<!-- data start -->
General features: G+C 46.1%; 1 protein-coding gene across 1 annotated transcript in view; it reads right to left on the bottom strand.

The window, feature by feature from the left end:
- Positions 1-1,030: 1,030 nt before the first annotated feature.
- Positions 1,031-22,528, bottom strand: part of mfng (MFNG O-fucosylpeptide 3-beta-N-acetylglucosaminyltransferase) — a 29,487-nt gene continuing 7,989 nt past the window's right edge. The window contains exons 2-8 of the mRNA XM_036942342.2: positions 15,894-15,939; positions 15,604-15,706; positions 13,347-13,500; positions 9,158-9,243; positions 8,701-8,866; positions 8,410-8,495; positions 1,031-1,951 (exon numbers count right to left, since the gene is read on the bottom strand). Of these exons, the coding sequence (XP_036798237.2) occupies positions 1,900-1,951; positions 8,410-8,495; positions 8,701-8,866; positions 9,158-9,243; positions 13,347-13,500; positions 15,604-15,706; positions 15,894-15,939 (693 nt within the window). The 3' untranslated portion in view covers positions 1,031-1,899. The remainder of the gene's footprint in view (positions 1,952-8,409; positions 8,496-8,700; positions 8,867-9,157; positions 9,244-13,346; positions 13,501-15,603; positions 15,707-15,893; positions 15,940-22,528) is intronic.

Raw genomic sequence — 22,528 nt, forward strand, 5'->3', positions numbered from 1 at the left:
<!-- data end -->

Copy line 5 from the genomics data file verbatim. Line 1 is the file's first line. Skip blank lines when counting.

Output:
Raw genomic sequence — 22,528 nt, forward strand, 5'->3', positions numbered from 1 at the left: